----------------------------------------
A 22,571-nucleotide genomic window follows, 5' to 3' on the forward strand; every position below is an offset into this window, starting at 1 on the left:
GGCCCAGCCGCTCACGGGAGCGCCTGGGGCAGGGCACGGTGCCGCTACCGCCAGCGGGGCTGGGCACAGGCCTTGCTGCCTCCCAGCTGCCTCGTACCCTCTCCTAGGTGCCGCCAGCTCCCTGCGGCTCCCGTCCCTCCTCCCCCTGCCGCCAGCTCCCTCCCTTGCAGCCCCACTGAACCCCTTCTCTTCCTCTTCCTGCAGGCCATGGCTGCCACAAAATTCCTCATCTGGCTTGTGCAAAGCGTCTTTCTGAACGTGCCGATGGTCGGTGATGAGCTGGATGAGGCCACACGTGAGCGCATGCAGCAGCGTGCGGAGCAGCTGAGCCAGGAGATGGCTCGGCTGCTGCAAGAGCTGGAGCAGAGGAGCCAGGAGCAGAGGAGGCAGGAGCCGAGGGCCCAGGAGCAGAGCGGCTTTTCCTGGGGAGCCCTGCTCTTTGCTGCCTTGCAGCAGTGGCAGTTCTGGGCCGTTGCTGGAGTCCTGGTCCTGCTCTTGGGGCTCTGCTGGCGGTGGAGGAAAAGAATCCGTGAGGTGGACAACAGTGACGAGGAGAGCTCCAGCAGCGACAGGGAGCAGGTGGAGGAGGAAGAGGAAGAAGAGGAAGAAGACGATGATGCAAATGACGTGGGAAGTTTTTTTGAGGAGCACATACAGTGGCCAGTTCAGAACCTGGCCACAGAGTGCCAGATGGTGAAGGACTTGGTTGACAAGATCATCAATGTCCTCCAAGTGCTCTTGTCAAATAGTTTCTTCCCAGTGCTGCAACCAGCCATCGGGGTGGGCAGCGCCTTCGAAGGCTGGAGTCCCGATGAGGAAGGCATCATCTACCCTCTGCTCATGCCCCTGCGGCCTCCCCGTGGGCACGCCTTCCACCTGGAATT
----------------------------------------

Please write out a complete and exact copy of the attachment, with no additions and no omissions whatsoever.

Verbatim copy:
A 22,571-nucleotide genomic window follows, 5' to 3' on the forward strand; every position below is an offset into this window, starting at 1 on the left:
GGCCCAGCCGCTCACGGGAGCGCCTGGGGCAGGGCACGGTGCCGCTACCGCCAGCGGGGCTGGGCACAGGCCTTGCTGCCTCCCAGCTGCCTCGTACCCTCTCCTAGGTGCCGCCAGCTCCCTGCGGCTCCCGTCCCTCCTCCCCCTGCCGCCAGCTCCCTCCCTTGCAGCCCCACTGAACCCCTTCTCTTCCTCTTCCTGCAGGCCATGGCTGCCACAAAATTCCTCATCTGGCTTGTGCAAAGCGTCTTTCTGAACGTGCCGATGGTCGGTGATGAGCTGGATGAGGCCACACGTGAGCGCATGCAGCAGCGTGCGGAGCAGCTGAGCCAGGAGATGGCTCGGCTGCTGCAAGAGCTGGAGCAGAGGAGCCAGGAGCAGAGGAGGCAGGAGCCGAGGGCCCAGGAGCAGAGCGGCTTTTCCTGGGGAGCCCTGCTCTTTGCTGCCTTGCAGCAGTGGCAGTTCTGGGCCGTTGCTGGAGTCCTGGTCCTGCTCTTGGGGCTCTGCTGGCGGTGGAGGAAAAGAATCCGTGAGGTGGACAACAGTGACGAGGAGAGCTCCAGCAGCGACAGGGAGCAGGTGGAGGAGGAAGAGGAAGAAGAGGAAGAAGACGATGATGCAAATGACGTGGGAAGTTTTTTTGAGGAGCACATACAGTGGCCAGTTCAGAACCTGGCCACAGAGTGCCAGATGGTGAAGGACTTGGTTGACAAGATCATCAATGTCCTCCAAGTGCTCTTGTCAAATAGTTTCTTCCCAGTGCTGCAACCAGCCATCGGGGTGGGCAGCGCCTTCGAAGGCTGGAGTCCCGATGAGGAAGGCATCATCTACCCTCTGCTCATGCCCCTGCGGCCTCCCCGTGGGCACGCCTTCCACCTGGAATT